With a dividend of 8.1%, are Taylor Wimpey shares a buy?

With an impressive dividend of 8.1%, and increasing demand for new homes, are Taylor Wimpey shares now getting interesting?

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Taylor Wimpey (LSE:TW) is a leading homebuilder in the UK. The company has a long history of success, dating back to its founding in 1935. However, the shares have disappointed over the last five years, down about 30%. But with government coming under increasing pressure to supply more homes, is now a potential buying opportunity?

Why would I be interested?

The company is well-positioned to benefit from the strong demand for housing. The UK population is growing rapidly, and there is a well-known shortage of housing supply. This is driving up house prices, which is benefiting Taylor Wimpey’s bottom line.

Second, Taylor Wimpey is a highly efficient operator. The company has a low cost of sales, and it is able to generate strong cash flow. This allows it to return a significant amount of capital to shareholders in the form of dividends, now at a healthy 8.1% yield.

Third, investing in housing is a relatively low-risk sector. There will always be a market for the product. Taylor Wimpey has a strong balance sheet, and it has a good track record of managing its risks. This makes the company a relatively safe choice for investors who are looking for a reliable investment, despite some near-term turmoil.

What are the risks?

With the share price clearly in a downwards trend, there are some risks to investing in Taylor Wimpey shares. The major risk is that the housing market could cool. With the economy uncertain, people are less likely to make major decisions on home ownership. If house prices were to fall, Taylor Wimpey’s profits could decline. This may be informing expected earnings declines of 4% per year.

Taylor Wimpey is also likely to face significant competition from other homebuilders. However, it is a well-established brand with a strong track record, so it is well-positioned to compete with its rivals.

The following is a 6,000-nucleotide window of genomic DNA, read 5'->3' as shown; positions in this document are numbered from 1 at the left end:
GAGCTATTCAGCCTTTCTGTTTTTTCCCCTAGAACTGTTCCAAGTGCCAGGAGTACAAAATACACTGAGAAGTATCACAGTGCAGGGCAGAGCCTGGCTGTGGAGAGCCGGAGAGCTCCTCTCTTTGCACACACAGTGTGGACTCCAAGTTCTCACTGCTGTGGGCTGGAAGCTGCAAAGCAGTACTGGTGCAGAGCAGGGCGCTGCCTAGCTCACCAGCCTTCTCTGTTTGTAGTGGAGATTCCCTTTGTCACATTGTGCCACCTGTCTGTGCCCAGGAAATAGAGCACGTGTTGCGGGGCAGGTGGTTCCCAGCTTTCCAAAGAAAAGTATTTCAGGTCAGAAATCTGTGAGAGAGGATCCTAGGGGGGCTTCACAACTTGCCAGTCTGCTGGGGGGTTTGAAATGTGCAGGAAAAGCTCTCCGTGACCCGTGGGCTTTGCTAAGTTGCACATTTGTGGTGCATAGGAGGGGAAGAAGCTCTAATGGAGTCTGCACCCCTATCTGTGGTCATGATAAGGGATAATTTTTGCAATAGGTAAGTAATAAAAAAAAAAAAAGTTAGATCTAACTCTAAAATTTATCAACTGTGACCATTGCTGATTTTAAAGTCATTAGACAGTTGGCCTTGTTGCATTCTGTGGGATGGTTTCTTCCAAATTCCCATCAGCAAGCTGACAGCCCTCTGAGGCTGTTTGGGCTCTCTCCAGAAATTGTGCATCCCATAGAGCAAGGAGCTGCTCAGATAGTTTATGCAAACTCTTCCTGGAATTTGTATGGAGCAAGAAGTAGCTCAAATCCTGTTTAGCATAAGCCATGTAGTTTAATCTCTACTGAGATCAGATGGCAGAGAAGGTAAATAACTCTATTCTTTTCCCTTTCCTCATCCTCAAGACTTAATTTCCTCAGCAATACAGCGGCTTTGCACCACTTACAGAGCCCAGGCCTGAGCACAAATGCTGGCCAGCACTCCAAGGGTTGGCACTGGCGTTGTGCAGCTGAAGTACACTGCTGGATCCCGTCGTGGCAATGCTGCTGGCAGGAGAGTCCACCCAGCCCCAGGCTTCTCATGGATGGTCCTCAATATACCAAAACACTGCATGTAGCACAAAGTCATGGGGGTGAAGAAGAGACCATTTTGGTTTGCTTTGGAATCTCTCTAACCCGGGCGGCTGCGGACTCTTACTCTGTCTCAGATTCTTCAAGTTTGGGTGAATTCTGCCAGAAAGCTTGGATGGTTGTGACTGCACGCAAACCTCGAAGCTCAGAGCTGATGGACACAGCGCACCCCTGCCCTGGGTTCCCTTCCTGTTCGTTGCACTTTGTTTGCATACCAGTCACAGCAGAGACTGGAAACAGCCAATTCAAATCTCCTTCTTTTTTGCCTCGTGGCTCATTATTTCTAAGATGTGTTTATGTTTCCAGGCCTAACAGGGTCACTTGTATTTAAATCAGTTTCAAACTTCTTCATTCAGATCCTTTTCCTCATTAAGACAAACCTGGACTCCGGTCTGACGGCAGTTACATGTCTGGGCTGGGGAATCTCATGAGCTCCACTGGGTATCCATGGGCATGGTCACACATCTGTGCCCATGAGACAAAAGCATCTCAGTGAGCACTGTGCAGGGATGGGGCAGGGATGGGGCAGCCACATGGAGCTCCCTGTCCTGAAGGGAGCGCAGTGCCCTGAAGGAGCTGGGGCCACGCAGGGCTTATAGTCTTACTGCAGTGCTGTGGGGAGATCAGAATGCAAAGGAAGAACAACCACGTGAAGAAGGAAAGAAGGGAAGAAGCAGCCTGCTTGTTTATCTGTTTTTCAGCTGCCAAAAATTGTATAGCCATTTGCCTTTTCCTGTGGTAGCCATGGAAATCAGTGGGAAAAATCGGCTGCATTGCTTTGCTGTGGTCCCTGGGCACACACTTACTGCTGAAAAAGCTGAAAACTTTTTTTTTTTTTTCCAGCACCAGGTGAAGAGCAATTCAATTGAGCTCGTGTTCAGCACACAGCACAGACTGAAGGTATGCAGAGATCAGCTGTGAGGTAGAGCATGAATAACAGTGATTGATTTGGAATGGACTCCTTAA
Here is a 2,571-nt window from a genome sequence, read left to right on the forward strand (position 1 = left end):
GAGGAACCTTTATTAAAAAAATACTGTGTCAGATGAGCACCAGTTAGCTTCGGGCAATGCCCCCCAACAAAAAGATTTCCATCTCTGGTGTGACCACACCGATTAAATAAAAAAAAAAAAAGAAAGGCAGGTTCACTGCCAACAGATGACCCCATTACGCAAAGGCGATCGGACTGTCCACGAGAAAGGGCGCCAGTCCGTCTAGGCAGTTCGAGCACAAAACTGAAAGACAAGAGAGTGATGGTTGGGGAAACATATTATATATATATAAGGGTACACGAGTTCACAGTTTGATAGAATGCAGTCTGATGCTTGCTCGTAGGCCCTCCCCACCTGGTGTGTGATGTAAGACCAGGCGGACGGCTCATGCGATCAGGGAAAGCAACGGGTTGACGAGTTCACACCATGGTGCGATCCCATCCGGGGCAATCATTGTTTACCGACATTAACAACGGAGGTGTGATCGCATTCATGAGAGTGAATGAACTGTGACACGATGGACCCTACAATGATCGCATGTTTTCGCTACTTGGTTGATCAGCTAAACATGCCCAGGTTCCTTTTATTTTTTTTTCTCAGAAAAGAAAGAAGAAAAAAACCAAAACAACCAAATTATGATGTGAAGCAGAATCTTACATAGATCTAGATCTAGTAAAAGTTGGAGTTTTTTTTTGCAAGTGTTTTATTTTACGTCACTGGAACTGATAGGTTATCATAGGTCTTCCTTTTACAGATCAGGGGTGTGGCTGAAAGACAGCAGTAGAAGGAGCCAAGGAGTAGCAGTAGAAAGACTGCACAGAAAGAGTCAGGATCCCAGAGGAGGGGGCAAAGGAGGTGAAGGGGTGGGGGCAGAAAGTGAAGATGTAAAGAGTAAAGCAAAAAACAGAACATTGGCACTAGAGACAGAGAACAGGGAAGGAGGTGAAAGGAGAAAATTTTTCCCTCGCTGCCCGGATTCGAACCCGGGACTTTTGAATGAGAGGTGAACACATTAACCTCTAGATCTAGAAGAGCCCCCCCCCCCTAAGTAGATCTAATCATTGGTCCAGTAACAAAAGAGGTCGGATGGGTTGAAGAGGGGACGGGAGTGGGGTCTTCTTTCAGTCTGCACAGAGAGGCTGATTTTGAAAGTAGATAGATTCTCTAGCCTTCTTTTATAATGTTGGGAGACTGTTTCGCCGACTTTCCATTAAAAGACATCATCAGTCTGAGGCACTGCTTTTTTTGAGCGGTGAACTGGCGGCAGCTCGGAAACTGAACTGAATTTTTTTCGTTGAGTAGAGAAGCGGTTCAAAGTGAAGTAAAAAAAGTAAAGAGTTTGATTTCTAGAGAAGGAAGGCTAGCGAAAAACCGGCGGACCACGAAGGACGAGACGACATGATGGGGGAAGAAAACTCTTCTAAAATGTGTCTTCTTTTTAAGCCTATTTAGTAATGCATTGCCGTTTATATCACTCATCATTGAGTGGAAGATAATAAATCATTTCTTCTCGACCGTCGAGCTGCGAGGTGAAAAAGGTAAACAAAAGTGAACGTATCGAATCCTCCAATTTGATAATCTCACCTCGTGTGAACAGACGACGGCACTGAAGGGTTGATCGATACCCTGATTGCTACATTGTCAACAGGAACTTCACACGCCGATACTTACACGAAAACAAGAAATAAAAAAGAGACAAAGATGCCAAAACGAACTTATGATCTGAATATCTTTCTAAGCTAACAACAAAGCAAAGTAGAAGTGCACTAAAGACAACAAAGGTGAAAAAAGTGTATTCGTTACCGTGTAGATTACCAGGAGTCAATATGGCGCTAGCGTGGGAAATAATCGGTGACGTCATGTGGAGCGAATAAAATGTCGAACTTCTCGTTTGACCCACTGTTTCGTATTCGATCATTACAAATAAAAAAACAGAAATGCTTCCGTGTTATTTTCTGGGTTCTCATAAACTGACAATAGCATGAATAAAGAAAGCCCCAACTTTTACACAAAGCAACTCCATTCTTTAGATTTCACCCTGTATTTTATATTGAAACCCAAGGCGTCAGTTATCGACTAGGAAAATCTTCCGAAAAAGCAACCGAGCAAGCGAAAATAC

One issue that may be a concern is the high cash payout ratio of 106%, which indicates that dividend payments exceed the amount of free cash flow available. However, with debt levels as low as they are, the company could afford to take on further debt to manage the dividend payments if required for a short period.

How are the fundamentals?

Taylor Wimpey is a well-established homebuilder with a strong track record of profitability. The company has generated positive earnings for the past 10 years. Taylor Wimpey’s margin is also relatively high, at 15.4%. This indicates that the company is efficient in its operations and is able to generate substantial profit from its sales.

Taylor Wimpey also has a strong balance sheet. The company has strong cash reserves, low debt levels, and a debt-to-equity ratio that is reducing significantly. This indicates that Taylor Wimpey is financially sound and has the ability to take on debt to fund its growth if required.

The price-to-earnings (P/E) ratio of 7.4 times is slightly below the average of the housebuilding sector at 10.1 times. However, a discounted cash flow calculation suggests the shares may be 26% overvalued at present, with a calculated fair value of 93p.

Am I buying?

With uncertainty in the economy, and not a great deal of potential growth in Taylor Wimpey shares over the next few years, I believe my money is better spent elsewhere.

Should you invest, the value of your investment may rise or fall and your capital is at risk. Before investing, your individual circumstances should be assessed. Consider taking independent financial advice.

Gordon Best has no position in any of the shares mentioned. The Motley Fool UK has no position in any of the shares mentioned. Views expressed on the companies mentioned in this article are those of the writer and therefore may differ from the official recommendations we make in our subscription services such as Share Advisor, Hidden Winners and Pro. Here at The Motley Fool we believe that considering a diverse range of insights makes us better investors.

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